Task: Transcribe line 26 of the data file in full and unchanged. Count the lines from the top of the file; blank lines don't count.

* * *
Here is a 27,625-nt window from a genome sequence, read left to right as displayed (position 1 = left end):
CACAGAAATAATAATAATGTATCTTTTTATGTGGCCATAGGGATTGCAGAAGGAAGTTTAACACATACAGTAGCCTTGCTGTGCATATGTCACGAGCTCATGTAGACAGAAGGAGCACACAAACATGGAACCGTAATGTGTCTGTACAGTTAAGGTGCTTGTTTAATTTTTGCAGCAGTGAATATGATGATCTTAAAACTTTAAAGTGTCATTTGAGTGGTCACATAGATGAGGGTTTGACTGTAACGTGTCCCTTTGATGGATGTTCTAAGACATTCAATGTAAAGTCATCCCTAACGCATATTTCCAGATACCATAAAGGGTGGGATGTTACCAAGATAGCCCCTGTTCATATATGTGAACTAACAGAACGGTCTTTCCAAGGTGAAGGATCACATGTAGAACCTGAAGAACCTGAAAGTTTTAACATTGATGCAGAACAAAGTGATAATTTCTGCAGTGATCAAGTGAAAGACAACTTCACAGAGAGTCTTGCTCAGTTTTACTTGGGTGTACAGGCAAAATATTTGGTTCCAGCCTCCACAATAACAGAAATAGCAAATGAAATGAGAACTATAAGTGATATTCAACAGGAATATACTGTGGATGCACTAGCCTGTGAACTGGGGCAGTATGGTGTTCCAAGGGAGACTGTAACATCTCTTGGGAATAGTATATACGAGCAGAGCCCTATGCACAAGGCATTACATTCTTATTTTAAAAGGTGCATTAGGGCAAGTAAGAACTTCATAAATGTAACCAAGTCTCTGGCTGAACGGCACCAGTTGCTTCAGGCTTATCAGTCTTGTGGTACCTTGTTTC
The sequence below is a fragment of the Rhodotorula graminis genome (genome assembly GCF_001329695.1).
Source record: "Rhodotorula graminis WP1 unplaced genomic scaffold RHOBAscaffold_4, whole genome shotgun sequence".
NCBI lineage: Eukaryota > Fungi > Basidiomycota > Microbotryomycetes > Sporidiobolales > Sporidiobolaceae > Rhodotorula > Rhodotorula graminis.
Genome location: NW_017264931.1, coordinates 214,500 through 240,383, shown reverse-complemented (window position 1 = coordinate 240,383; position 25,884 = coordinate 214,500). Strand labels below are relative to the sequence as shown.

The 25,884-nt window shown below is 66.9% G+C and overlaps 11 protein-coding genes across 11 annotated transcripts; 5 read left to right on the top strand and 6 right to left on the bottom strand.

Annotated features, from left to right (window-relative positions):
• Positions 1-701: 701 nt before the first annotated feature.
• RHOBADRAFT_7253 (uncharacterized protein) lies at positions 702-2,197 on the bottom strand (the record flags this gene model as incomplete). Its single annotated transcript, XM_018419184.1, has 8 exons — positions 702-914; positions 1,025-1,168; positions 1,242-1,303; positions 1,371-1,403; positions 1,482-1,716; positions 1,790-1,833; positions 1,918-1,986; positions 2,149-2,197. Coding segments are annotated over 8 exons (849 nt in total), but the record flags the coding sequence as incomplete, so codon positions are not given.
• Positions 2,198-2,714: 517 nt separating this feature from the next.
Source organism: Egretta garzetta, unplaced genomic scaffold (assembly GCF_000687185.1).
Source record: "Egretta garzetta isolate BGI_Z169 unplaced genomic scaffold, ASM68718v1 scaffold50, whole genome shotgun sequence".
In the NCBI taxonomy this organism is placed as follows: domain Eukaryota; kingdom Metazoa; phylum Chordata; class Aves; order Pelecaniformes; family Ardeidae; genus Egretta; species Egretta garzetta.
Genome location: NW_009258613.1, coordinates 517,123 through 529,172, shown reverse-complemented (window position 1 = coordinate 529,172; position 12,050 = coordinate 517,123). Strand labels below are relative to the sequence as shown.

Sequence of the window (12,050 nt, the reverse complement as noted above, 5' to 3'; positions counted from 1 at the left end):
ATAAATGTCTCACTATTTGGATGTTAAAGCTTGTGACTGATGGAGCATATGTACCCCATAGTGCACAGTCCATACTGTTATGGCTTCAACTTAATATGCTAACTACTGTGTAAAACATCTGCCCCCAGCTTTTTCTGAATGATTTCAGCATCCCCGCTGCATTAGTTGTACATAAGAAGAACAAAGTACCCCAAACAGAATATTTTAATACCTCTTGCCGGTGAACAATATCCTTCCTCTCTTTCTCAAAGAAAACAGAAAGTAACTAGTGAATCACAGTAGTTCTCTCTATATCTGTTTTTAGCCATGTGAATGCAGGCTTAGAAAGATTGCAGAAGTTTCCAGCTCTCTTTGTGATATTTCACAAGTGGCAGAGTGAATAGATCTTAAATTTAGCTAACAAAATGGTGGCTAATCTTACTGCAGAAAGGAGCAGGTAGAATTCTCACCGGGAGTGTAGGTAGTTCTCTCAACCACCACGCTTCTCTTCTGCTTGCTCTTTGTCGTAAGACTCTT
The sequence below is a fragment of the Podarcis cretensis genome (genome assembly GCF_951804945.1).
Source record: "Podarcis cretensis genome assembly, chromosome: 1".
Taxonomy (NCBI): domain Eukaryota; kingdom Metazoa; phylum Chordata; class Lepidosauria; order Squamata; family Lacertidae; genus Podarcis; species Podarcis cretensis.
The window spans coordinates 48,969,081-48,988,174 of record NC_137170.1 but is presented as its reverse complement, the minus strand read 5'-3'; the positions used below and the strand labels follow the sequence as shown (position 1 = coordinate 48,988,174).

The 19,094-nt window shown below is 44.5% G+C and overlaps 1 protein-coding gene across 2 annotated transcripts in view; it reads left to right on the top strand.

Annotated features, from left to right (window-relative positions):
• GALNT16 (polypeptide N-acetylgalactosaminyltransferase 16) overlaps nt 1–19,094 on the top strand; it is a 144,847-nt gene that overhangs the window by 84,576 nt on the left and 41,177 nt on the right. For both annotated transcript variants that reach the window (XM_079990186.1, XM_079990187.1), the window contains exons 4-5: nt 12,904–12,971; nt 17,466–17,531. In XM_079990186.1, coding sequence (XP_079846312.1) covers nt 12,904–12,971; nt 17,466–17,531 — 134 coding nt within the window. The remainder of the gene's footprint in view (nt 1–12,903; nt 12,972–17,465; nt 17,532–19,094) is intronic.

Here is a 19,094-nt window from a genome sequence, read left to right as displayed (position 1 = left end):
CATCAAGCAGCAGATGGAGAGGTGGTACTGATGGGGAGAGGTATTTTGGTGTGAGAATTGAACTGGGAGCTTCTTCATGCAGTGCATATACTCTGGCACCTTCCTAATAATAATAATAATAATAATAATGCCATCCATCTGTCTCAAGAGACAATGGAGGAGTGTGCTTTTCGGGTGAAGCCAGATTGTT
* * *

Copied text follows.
CATCAAGCAGCAGATGGAGAGGTGGTACTGATGGGGAGAGGTATTTTGGTGTGAGAATTGAACTGGGAGCTTCTTCATGCAGTGCATATACTCTGGCACCTTCCTAATAATAATAATAATAATAATAATGCCATCCATCTGTCTCAAGAGACAATGGAGGAGTGTGCTTTTCGGGTGAAGCCAGATTGTT